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December 2005   

Interview: The Binds That Tie
Dr Don Edgar has demolished the Prime Minister's credentials as a family man.

Unions: Worth Cycling For
Pedal power joined the Your Rights At Work campaign on a 350km journey to take a message to Canberra’s politicians, wrties Phil Doyle.

Industrial: The Elephant in the Corner
Jim Marr takes a look at what the government has secreted away in the WorkChoices package, revealing what is really at stake - and what can be done about it.

Legal: A Law Unto Themselves
In this extract from the Evatt Foundation's 'State of the States' Jeff Shaw & Monika Ciolek look at the constitutional issues rasied by WorkChoices.

Politics: Ethically Lonely
At a forum in the Australian Stock Exchange sponsored by big end of town solicitors, you would expect at least one person to be in favour of John Howard’s industrial relations laws, wrties Rachael Osman-Chin.

History: Women, Unions, Banners and Parades
Trade union banners reveal more about union history than their male designers and makers intended, writes Neale Towart.

Women: Relaxed and Comfortable?
Suzanne Hammond from WEL argues there are many hidden nasties in WorkChoices for working women.

International: The Last Social Democrat
A trade union leader's victory marks beginning of class politics in Israel, wrties Eric Lee

Review: The Corpse Bride
Come to a world where decay, loss and broken dreams are everywhere - and it's not the Federal Senate.

Culture: Tony Moore Holds His Own
In his new book, Tony Moore argues that today's generation of political leaders has much to learn from Bazza McKenzie.


The Soapbox
Whitefellas - You Just Can’t Trust ‘Em.
Racial stereotyping is a bad business. That said, Graham Ring has discovered a segment of society that drinks too much, behaves unreliably and can’t seem to adapt to change. Sadly, the conclusion is inescapable…

The Locker Room
Phil Doyle slices one into the car park.

The Westie Wing
Ian West makes a midnight dash to Workers Online, slides his State political report under the door, then heads back to the Macquarie Street Chamber of Horrors…


A Free Vote
This week’s charade of the Senate amending the Howard Government’s workplace laws raises fundamental questions about the sort of democracy Australia has become.


 Read His Lips: WorkChoices Too Much

 Joyce A Christmas Goose

 Workers Leave Boss in Tool Shed

 Costello Chokes On Asbestos Compo

 Telstra Hangs Up on Former Staff

 Bank Check on Bras

 Bill of Work Rights on Agenda

 Funny Film - Scary Message

 Sign Of the Times

 Unions Chip In for Lauren

 Company Raids Own Ship

 Activist's What's On!

 Million Mum March
 Pension Pinching
 John Bares All
 Radicalising Yoof
 Tom A World Away
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Worth Cycling For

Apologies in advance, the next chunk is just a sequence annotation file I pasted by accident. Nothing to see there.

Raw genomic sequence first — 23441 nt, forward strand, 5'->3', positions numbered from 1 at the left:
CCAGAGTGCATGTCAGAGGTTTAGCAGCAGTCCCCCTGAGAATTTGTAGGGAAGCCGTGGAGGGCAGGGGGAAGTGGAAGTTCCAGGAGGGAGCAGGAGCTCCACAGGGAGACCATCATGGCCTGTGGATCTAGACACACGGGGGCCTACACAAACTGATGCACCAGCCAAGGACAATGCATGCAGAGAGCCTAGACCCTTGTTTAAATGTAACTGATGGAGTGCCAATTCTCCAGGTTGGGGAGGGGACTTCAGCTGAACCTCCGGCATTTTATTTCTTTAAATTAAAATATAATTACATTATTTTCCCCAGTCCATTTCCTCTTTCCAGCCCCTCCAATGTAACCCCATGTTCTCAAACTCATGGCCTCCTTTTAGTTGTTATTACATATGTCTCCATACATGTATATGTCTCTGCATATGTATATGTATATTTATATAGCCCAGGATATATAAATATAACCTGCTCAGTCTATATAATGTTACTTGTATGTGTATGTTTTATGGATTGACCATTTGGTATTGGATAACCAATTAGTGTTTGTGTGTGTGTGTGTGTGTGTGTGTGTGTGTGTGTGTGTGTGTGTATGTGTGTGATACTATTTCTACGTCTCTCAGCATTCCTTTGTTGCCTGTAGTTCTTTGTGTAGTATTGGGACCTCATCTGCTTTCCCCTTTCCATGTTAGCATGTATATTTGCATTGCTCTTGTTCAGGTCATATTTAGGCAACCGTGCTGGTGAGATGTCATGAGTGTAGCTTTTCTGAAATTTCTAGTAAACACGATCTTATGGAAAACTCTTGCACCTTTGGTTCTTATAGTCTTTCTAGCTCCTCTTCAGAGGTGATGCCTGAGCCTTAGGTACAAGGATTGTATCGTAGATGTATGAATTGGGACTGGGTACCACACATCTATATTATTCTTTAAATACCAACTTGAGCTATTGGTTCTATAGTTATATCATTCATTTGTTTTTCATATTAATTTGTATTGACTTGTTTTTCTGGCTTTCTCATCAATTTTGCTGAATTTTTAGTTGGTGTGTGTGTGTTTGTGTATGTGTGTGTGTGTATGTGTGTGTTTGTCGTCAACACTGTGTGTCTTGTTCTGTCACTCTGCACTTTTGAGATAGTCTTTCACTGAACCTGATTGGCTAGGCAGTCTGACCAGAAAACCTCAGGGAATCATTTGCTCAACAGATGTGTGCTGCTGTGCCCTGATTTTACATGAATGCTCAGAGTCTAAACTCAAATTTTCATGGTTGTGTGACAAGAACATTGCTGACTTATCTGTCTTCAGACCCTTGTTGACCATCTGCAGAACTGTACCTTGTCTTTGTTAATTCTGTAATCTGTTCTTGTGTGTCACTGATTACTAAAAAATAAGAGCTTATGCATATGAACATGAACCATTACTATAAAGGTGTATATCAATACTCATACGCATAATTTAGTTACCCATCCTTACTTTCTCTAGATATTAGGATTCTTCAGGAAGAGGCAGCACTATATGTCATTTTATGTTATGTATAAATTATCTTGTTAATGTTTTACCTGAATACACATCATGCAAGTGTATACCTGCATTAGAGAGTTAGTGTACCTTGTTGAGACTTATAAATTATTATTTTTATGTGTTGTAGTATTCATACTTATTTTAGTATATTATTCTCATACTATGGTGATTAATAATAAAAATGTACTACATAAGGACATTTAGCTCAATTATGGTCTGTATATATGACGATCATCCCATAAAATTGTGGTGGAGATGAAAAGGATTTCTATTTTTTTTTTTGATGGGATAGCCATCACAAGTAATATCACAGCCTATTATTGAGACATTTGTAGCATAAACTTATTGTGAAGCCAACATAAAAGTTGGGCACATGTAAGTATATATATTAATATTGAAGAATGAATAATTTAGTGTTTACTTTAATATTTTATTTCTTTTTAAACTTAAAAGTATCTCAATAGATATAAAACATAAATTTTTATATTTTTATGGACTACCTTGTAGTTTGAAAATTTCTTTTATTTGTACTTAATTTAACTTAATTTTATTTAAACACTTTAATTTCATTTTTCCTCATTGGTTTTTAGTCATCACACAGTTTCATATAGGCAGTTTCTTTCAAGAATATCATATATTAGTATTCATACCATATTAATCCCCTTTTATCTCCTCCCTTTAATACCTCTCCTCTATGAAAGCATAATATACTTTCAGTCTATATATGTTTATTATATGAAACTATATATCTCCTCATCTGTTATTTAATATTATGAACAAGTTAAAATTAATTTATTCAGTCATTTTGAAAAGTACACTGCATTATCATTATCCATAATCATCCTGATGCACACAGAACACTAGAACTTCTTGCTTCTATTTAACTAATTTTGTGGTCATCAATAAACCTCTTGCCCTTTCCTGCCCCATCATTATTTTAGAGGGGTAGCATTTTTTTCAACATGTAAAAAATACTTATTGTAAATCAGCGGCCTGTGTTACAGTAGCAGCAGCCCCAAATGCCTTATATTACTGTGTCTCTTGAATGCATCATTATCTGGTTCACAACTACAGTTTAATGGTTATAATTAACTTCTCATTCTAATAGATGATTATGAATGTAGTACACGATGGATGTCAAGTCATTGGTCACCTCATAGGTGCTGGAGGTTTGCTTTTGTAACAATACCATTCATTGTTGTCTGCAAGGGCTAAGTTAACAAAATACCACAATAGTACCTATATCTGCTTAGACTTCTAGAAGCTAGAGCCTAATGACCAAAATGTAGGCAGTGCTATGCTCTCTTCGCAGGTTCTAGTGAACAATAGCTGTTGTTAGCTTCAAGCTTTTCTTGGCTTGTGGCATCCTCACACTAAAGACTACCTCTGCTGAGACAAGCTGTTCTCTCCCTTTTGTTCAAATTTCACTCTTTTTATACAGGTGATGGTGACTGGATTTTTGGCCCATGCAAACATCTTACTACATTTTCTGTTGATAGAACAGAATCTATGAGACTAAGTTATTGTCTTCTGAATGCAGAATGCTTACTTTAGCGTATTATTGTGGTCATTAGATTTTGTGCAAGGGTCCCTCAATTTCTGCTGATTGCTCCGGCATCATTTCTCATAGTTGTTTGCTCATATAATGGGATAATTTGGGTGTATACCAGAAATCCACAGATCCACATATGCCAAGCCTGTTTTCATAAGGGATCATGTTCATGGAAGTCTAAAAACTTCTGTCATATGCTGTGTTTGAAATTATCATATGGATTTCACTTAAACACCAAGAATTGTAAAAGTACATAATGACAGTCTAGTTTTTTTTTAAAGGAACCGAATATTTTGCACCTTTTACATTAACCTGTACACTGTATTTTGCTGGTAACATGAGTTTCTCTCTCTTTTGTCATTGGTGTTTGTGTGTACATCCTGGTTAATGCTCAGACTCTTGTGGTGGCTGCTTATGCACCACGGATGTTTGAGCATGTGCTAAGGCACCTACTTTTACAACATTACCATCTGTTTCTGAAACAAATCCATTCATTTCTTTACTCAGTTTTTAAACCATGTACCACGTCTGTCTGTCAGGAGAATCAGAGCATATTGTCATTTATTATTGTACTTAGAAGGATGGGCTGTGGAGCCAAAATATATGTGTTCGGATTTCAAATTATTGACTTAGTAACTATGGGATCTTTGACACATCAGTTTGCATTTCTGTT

Pedal power joined the Your Rights At Work campaign on a 350km journey to take a message to Canberra’s politicians, wrties Phil Doyle.

Sydney bus driver Narelle Sinclair was so worried about the Howard Government's industrial relations reforms that she got on her bike and rode from Sydney to Canberra.

She was joined by over fifty other riders on the road; taking the message to the nation's capital: rights at work are worth fighting for.

Sinclair is no stranger to riding long distances for a good cause.

In May 2005, Narelle organised a bike ride from Sydney to Melbourne to raise money for CanTeen, a national support organisation for young people living with cancer.

"I have become more and more anxious about the proposed reforms to our industrial system," said Sinclair before the riders departed from Parramatta on a steamy Saturday in November. "If the Howard Government is successful in dismantling the industrial system who will them protect our conditions and who will ensure there is a fair safety net in place for Australian workers."

Battling 35 degree heat, the riders headed off for the first stage, travelling 150 kilometres on the steady climb to Moss Vale.

They were accompanied on the road by a support team in the distinctive, orange Unions NSW Your Rights At Work tour bus.

"The bus kept me honest,' says Dan Walton, who at 22 was one of the youngest riders on the tour.

"I remember riding up a hill about 80 kilometres out of Sydney and another rider came past and asked how old I was.

"When I told him I was 22 he said 'I'm 68, you'll be all right' and then he powered on past!"

For Walton, everyone helping each other out embodied the spirit of the ride. The Your Rights At Work slogan, 'Stronger Together', became a living motto shared by all the participants.

"If a rider stopped for any reason no one passed without offering help,' said Bob Carcary from the ETU. "It was a pleasure to be able to support the cause and to help d others who needed support."

"It was such a good ride I wished we could keep going,"

The riders came from a wide range of unions and occupations, including electricians, construction workers, police officers, teachers and fire fighters, even being joined by federal Labor member for Parramatta, Julie Owen.

They were greeted along the way by union activists at stopovers in Moss Vale, Goulburn and Queanbeyan and received support from passing motorists.

After four days the riders arrived at Parliament House in Canberra, where they were met by Penny Wong, a Labor Senator on the committee that examined the WorkChoices laws, Unions NSW secretary John Robertson and Bob Hayden, national president of the RTBU.

Wong told the riders the legislation would create an underclass of working poor. Maybe bicycles will becoime the preferred mode of transport for everyone.


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